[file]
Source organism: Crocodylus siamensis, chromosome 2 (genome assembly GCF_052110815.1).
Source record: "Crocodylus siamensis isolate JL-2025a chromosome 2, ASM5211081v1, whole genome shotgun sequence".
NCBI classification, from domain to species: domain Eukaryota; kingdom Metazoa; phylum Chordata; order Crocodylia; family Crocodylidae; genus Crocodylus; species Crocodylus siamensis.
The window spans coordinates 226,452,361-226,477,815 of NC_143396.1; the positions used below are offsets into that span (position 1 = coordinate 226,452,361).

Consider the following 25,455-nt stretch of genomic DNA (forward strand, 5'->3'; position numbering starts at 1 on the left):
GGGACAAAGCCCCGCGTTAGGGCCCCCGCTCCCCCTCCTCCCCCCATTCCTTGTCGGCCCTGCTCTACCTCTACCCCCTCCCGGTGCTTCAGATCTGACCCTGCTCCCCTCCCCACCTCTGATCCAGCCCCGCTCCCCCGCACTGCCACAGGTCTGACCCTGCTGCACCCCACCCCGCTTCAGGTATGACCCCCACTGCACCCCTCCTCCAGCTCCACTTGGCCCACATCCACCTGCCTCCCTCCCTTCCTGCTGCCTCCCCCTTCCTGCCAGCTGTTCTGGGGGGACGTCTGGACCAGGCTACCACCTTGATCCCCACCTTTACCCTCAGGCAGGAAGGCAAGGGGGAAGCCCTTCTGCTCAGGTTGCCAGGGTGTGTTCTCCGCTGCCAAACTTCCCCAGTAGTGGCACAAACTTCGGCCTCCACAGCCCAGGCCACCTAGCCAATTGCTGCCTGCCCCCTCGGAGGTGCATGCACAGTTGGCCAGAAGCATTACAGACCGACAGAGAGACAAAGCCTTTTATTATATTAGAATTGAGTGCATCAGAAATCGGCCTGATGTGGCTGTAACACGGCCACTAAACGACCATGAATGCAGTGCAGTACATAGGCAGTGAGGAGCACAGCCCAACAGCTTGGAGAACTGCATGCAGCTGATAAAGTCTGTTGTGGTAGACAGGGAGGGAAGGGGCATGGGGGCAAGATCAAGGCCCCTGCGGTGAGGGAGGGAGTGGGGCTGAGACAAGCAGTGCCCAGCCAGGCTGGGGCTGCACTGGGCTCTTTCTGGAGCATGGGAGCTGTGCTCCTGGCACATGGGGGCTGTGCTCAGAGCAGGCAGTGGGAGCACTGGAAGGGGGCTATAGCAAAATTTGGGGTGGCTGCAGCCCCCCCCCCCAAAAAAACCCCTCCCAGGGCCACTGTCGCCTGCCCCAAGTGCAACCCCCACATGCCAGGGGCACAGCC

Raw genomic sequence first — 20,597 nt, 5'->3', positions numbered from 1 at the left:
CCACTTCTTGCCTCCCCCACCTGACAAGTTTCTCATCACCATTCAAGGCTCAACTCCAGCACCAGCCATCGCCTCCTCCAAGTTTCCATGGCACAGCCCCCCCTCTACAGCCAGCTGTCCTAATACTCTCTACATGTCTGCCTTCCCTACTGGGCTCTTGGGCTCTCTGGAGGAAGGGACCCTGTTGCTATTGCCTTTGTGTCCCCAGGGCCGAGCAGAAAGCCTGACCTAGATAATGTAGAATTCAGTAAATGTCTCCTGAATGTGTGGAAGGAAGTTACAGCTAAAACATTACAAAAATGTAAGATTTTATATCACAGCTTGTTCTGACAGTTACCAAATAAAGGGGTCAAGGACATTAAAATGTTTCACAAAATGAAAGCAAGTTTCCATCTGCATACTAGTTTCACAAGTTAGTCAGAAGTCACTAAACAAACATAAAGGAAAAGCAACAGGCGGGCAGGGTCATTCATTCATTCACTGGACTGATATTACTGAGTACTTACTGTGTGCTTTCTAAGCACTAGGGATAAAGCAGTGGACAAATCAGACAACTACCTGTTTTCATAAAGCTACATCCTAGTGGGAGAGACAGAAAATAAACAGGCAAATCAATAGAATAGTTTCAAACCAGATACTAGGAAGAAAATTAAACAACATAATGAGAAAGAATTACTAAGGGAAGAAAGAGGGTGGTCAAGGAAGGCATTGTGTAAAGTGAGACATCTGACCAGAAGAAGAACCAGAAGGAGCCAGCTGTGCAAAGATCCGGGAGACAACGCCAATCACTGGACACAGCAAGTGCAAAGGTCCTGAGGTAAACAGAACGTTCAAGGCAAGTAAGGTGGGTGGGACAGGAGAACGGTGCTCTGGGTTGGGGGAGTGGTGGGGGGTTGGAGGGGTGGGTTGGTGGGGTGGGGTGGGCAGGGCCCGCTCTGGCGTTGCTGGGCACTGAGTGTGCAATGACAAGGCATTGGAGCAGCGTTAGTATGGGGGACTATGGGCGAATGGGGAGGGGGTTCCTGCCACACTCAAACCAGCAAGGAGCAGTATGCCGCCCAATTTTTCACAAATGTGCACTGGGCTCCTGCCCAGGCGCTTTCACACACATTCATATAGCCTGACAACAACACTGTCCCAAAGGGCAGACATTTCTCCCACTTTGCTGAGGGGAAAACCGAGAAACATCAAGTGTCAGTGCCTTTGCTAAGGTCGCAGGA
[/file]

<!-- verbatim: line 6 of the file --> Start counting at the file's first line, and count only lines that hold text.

GGGACAAAGCCCCGCGTTAGGGCCCCCGCTCCCCCTCCTCCCCCCATTCCTTGTCGGCCCTGCTCTACCTCTACCCCCTCCCGGTGCTTCAGATCTGACCCTGCTCCCCTCCCCACCTCTGATCCAGCCCCGCTCCCCCGCACTGCCACAGGTCTGACCCTGCTGCACCCCACCCCGCTTCAGGTATGACCCCCACTGCACCCCTCCTCCAGCTCCACTTGGCCCACATCCACCTGCCTCCCTCCCTTCCTGCTGCCTCCCCCTTCCTGCCAGCTGTTCTGGGGGGACGTCTGGACCAGGCTACCACCTTGATCCCCACCTTTACCCTCAGGCAGGAAGGCAAGGGGGAAGCCCTTCTGCTCAGGTTGCCAGGGTGTGTTCTCCGCTGCCAAACTTCCCCAGTAGTGGCACAAACTTCGGCCTCCACAGCCCAGGCCACCTAGCCAATTGCTGCCTGCCCCCTCGGAGGTGCATGCACAGTTGGCCAGAAGCATTACAGACCGACAGAGAGACAAAGCCTTTTATTATATTAGAATTGAGTGCATCAGAAATCGGCCTGATGTGGCTGTAACACGGCCACTAAACGACCATGAATGCAGTGCAGTACATAGGCAGTGAGGAGCACAGCCCAACAGCTTGGAGAACTGCATGCAGCTGATAAAGTCTGTTGTGGTAGACAGGGAGGGAAGGGGCATGGGGGCAAGATCAAGGCCCCTGCGGTGAGGGAGGGAGTGGGGCTGAGACAAGCAGTGCCCAGCCAGGCTGGGGCTGCACTGGGCTCTTTCTGGAGCATGGGAGCTGTGCTCCTGGCACATGGGGGCTGTGCTCAGAGCAGGCAGTGGGAGCACTGGAAGGGGGCTATAGCAAAATTTGGGGTGGCTGCAGCCCCCCCCCCCAAAAAAACCCCTCCCAGGGCCACTGTCGCCTGCCCCAAGTGCAACCCCCACATGCCAGGGGCACAGCC